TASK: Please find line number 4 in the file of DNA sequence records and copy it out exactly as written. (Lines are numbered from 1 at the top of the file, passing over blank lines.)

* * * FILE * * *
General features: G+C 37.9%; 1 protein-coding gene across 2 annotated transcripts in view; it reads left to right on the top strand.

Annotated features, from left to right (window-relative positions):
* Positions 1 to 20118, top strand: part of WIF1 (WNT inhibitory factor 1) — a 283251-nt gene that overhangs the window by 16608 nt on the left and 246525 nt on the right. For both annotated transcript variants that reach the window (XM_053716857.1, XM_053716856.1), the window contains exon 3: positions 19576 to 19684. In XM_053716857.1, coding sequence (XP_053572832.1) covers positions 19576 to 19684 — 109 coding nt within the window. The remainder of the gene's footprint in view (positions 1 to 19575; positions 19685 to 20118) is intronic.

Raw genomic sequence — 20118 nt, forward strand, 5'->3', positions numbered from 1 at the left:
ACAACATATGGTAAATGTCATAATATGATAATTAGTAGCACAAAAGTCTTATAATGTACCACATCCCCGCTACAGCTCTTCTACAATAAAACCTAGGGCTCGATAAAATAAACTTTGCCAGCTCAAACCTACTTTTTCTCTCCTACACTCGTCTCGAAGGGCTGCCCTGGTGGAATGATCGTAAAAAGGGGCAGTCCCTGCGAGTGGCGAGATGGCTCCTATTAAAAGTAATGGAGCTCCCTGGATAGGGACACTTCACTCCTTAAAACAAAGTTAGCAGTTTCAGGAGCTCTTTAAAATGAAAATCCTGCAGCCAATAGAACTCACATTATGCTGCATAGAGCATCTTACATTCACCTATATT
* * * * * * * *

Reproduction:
Raw genomic sequence — 20118 nt, forward strand, 5'->3', positions numbered from 1 at the left: